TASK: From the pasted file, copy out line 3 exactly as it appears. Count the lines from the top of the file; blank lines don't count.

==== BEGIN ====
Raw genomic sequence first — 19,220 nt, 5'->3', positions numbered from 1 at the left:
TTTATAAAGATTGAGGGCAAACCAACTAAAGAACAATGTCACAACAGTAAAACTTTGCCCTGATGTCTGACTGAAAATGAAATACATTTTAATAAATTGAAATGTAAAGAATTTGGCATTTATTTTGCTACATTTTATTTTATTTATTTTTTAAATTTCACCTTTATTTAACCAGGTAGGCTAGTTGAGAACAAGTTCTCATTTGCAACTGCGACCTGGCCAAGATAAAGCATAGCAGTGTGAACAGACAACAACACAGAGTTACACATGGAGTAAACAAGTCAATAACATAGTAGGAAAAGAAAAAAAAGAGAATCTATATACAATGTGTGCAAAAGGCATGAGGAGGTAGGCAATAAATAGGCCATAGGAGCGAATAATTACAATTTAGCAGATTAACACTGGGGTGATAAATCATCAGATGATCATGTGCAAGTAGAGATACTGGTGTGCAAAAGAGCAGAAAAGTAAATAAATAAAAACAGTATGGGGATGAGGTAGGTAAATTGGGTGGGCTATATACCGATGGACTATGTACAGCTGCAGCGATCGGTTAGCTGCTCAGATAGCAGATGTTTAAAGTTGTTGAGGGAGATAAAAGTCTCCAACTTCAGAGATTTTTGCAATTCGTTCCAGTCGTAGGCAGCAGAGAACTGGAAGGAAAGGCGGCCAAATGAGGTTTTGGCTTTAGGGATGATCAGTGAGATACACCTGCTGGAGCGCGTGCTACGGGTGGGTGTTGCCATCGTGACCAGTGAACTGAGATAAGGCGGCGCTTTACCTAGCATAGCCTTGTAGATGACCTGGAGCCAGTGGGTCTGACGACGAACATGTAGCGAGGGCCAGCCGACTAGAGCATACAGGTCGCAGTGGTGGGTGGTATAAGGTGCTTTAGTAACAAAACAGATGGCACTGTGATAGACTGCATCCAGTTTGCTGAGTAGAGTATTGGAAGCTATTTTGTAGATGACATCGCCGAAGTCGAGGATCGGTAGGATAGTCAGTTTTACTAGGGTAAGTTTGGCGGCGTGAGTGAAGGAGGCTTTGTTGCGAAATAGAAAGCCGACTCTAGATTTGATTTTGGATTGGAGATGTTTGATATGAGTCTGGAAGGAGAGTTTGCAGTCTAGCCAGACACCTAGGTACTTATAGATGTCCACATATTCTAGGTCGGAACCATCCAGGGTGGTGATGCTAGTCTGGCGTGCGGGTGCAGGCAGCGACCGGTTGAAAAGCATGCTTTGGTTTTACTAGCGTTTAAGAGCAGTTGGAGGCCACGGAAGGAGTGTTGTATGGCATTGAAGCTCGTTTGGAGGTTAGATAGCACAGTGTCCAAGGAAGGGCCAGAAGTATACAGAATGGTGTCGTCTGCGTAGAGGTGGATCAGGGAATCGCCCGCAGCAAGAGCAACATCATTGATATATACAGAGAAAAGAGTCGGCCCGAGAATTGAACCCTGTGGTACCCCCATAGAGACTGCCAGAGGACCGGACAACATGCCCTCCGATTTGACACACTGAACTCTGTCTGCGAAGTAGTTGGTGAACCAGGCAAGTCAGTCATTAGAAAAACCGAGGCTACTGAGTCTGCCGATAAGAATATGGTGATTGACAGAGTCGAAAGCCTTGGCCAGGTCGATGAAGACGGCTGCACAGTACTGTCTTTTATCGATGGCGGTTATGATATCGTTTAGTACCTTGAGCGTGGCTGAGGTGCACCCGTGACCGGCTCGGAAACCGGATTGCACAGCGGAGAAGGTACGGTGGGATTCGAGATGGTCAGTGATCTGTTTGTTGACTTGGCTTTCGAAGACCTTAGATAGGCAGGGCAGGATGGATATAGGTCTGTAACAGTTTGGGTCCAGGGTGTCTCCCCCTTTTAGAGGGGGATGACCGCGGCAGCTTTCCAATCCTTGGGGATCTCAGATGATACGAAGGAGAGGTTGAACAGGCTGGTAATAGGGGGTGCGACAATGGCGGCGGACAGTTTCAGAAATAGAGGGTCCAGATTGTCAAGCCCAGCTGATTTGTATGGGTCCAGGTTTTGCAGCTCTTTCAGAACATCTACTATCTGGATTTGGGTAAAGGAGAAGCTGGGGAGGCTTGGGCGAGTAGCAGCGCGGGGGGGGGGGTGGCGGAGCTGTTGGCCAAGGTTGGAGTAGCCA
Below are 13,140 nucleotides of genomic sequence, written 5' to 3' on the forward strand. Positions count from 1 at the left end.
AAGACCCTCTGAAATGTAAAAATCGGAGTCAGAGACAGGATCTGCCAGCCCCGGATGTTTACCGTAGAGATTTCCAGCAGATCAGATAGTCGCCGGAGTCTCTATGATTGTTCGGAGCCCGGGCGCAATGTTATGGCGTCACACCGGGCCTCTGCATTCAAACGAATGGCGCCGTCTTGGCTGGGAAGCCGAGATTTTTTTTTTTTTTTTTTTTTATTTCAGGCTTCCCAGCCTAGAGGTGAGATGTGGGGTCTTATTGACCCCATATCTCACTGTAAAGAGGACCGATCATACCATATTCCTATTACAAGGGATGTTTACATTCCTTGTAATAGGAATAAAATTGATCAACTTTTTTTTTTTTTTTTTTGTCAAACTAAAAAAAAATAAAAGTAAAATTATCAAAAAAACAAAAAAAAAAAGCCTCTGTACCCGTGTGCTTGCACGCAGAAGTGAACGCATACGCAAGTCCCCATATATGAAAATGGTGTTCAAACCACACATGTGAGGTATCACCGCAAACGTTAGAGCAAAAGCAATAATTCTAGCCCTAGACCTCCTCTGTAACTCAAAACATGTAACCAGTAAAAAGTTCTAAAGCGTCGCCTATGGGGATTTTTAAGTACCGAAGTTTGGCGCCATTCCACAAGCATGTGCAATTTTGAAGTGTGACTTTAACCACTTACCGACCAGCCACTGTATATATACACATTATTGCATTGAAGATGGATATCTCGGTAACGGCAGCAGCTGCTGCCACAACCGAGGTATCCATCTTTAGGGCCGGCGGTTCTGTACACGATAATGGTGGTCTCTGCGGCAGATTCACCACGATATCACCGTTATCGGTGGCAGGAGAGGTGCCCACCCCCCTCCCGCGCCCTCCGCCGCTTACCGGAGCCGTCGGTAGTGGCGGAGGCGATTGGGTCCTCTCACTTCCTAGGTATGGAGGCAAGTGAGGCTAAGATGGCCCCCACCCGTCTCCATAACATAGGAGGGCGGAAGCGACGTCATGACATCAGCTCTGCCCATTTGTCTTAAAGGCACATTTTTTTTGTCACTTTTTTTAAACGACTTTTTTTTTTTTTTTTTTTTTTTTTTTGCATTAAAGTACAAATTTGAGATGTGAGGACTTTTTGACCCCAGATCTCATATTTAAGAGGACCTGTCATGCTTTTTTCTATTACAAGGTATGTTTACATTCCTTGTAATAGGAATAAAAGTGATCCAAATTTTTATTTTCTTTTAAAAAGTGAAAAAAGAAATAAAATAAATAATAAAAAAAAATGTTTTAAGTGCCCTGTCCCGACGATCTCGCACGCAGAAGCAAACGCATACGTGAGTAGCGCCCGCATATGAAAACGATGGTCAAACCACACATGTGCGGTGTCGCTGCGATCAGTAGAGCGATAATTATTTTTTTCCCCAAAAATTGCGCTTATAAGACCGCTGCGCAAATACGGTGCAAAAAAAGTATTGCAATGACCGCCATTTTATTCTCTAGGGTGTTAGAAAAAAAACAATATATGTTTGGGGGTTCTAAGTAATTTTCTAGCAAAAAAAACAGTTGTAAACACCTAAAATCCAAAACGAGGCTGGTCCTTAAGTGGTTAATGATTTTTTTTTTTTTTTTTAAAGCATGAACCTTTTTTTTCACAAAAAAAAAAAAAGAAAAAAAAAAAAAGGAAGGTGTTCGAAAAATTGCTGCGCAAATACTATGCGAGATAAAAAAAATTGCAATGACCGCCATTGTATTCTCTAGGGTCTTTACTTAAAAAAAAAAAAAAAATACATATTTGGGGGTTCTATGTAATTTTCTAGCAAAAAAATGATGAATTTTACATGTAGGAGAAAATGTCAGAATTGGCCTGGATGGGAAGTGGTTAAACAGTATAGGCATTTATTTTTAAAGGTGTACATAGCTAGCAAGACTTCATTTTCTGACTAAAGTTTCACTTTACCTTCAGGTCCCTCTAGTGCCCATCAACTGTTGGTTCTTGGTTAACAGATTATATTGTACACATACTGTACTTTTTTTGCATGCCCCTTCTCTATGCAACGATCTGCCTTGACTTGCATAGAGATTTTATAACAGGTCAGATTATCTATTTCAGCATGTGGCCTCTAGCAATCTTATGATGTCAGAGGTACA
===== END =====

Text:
Below are 13,140 nucleotides of genomic sequence, written 5' to 3' on the forward strand. Positions count from 1 at the left end.